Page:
Tuesday, October 21, 2008

Are wine guides reliable....?

Fall is traditionally the wine guides period.

When the wine growers are approaching a critical time of the year, when they are waiting to decide the right moment for picking up the grapes, hoping that the weather does not create surprises and finally starting this great machine and feast that is the harvest...at this precise moment of great stress for the wine growers the wine guides reach the market.

If harvest was not enough stress for the farmer, then the wine guides provide an additional significant stress for him, since the wines selected by the guides are granted an easier access to the market.

It appears already bizarre that these two events happen at the same time, especially when you are a wine grower and you need to focus on the delicate moment of the harvest and the follow up process of the first steps of transformation of grapes into wine.

In addition to this, some guides have decided that this stress was not enough and have elaborated a "Countdown system", which is the discovery of the winners only step by step during a sort of Hitchcock or for some wine growers "horror" movie that is aimed at holding your breathe until the end, a system that is expected to attract a largest number of customers to their site (yes...internet is of course facilitating this exercise).

Newspapers or sites like the American Wine Spectator (which is starting the countdown in 3 weeks) or the Italian "Gambero Rosso" (which has decided to unveil his best wines, called "Tre Bicchieri", on a region by region basis, thus also creating an unecessary hierarchy between Italian regions) are following this route but others may be tempted by their success to follow-up in the future.

I do not know what wine growers feel about this (I guess they would deserve less stress in harvesting period), but I see a parallel between this exercise and beauty contest ("Miss ....), and I do not really appreciate much.

But this is somewhat secondary because I would like to focus here more on the reason for using a wine guide today.

First of all I want to clarify that I buy myself some wine guides and possibly this year I may buy more than ever because I would like to compare their different approaches and selections.

The main reasons for buying a wine guide appear to be linked to:

* a recognition that guides select the best wines on the market;

* a need to be get some indications for wines to taste and buy in a middle of the big wine world.

It is true that a big element of appeal for the wine guides is that they alawys advertise strongly their selction of the "best wines of the year", with more or less creative instruments (the classical system of points, mostly /100, like Wine Spectator; or the "glasses" like the Gambero Rosso, three glasses being the excellence).

However, we should note that there is a very limited rate of coherence between the different guides focusing on the same market: I remember in 2005 an Italian wine blogger stressing that only 8 wines could be found in all the 3 most popular Italian wine guides, less than 10% of the total number of the wine selected by each guide; and if we look at the points expressed by Wine Spectaor and Parker (clearly the two reference for the US wine market) we will notice the same differences.

The concept of "best wine" is then a rather arbitrary concept but, and this is even more important, guides do not cover the whole producers in a wine market, but cover usually only the wines that are directly sent to them by the producers (Note: these "samples" are not always representative of the average quality of the bottles that we'll find in the market). Now, just to take the example of Italy, a key producer of Montalcino, Gianfranco Soldera, is not sending his wines to wine guides at all, and several other producers only send their wines to 1-2 guides, making the reading of the result of the guides even less reliable.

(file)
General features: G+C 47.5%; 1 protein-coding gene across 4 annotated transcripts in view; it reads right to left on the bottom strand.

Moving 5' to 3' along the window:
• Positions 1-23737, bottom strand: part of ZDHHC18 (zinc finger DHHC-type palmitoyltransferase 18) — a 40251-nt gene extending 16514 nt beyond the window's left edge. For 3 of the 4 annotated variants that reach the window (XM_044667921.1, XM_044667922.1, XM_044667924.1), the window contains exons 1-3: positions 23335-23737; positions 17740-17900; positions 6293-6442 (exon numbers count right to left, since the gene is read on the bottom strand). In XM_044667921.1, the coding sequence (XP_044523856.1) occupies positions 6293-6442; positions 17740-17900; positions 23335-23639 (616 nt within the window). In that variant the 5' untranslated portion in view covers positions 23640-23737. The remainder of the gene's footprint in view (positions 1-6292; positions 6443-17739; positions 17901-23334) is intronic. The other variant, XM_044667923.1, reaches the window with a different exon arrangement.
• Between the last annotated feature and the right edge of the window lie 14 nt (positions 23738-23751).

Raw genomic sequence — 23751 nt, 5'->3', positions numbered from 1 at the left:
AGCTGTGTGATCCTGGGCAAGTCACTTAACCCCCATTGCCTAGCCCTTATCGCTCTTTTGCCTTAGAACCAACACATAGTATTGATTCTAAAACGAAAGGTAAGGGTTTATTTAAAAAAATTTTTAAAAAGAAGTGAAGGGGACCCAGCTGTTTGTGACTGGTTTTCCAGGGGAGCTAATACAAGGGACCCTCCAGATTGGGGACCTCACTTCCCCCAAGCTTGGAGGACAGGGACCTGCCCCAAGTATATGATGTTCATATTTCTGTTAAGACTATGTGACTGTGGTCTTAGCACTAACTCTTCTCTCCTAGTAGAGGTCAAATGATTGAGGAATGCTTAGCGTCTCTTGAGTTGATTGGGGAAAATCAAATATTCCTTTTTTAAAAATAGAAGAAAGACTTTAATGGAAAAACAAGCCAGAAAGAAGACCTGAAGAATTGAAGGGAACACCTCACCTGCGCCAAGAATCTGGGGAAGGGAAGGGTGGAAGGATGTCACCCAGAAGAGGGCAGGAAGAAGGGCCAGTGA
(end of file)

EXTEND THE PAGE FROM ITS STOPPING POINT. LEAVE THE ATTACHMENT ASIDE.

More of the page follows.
There are then two fundamental problems related to wine guides in general: the first relates to the fact they do not cover the whole market due to the way of selecting wineries (as I said, usually those which are sending their samples); the second is related to the specific taste of the panel of the guide (preference for ripe, fruity wines or for more angular, light ones). Rarely these two elements are clearly indicated in the wine guides and this is clearly a key problem and the main limitation.

Obviously, an ideal solution would be to be able to taste during the year the largest number of wine to select them according to our taste and on the basis of the direct experience: wine fairs and tastings offer the best opportunity for this exercise. However, this is not always possible for all wine lovers, lacking time and possibility to follow wine fairs across many countries, and even for those who do it (I spent already quite a lot of time at wine events), I can only try a minimal number of wines in front of a growing and diversified offer.

Wine guides offer indeed an useful instrument, but wine lovers require to select them with attention and to use them more as indications, used in associations with other instruments, like participation to wine fairs, visiting wine blog on the internet that provide often information also on wineries that do not send samples to wine guides and then do not appear in most wine guides.

It is important not to rely only on wine guides, even less on only one guide. It is important to read about wine guides in order to understand their basic tasting approach (for example the "Luca Maroni" guide announces from the beginning its preference for "vini frutto", very fruity and jammy wines, an approach that is mostly banning traditional barolo or brunello).

Use a wine guide only if you know about that wine guide so that you can filter the information that are provided in it.

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